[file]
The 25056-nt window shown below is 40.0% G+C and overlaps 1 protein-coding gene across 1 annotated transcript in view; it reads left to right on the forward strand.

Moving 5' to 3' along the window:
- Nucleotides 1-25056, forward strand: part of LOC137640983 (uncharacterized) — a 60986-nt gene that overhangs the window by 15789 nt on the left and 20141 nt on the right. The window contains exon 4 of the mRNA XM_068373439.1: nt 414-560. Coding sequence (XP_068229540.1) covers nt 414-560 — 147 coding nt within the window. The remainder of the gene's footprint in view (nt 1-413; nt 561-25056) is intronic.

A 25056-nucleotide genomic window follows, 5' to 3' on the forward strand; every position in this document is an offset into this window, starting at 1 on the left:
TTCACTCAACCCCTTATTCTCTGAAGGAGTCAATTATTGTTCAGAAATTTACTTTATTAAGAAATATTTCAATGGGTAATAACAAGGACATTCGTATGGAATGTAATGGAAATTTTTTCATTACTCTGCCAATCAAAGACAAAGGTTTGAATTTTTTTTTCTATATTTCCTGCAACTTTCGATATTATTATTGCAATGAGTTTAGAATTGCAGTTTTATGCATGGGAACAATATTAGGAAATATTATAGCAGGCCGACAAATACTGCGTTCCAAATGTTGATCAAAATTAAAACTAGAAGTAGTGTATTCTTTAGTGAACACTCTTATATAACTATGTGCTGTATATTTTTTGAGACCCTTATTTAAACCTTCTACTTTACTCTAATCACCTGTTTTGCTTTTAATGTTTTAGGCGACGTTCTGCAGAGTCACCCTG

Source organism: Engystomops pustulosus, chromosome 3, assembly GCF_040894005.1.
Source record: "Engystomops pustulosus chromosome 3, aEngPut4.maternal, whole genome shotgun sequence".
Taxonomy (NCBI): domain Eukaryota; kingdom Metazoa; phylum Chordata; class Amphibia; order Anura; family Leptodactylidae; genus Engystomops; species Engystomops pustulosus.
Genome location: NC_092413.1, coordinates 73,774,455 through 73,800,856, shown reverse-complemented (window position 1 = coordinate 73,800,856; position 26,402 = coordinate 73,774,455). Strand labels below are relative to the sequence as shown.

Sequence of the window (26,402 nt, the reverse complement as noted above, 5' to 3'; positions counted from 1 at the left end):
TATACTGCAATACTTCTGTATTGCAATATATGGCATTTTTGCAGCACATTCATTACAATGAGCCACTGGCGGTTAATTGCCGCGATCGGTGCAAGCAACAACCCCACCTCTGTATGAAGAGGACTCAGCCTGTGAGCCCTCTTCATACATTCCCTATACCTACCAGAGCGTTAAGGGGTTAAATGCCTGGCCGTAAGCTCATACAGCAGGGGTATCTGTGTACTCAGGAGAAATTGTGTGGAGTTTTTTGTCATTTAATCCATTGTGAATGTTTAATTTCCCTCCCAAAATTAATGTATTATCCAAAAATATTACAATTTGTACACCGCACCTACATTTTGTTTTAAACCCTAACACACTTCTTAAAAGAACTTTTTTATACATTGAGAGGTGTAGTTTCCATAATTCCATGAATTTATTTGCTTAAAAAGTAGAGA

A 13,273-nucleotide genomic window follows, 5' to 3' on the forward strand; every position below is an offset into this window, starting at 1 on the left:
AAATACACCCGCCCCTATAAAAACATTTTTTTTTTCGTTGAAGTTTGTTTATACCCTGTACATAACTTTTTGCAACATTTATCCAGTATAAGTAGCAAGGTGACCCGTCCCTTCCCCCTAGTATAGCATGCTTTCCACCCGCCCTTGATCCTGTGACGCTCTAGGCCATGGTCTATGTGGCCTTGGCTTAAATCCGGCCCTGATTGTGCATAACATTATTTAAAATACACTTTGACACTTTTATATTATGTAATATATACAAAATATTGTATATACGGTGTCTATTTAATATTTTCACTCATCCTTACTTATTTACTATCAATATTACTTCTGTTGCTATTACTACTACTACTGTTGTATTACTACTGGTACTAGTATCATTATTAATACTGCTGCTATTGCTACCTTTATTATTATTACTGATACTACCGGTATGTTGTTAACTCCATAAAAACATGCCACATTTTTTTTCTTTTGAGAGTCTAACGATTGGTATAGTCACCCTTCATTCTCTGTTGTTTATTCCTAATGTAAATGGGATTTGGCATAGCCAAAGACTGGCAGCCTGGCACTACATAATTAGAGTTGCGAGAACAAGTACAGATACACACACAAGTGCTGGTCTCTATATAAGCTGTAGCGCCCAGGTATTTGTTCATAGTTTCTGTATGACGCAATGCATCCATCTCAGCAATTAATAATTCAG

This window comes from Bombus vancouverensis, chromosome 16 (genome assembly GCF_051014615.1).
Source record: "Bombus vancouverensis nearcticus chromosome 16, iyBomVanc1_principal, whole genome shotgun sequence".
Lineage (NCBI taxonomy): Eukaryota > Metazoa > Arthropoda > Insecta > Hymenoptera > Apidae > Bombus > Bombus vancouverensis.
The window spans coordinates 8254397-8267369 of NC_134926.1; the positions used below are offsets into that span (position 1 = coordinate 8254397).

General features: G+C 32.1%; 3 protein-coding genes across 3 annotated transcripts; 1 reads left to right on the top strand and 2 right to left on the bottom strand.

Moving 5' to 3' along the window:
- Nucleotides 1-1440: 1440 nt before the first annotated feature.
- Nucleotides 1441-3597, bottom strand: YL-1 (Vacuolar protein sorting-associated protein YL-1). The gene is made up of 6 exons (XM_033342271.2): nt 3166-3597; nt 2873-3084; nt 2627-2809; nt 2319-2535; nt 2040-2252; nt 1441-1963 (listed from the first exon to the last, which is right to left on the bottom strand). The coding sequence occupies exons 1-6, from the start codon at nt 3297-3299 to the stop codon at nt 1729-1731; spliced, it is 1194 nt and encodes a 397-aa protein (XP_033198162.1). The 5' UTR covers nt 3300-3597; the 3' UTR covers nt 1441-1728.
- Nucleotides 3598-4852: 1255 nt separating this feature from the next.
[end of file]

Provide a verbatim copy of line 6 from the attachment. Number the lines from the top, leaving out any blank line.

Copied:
Source organism: Engystomops pustulosus, chromosome 3, assembly GCF_040894005.1.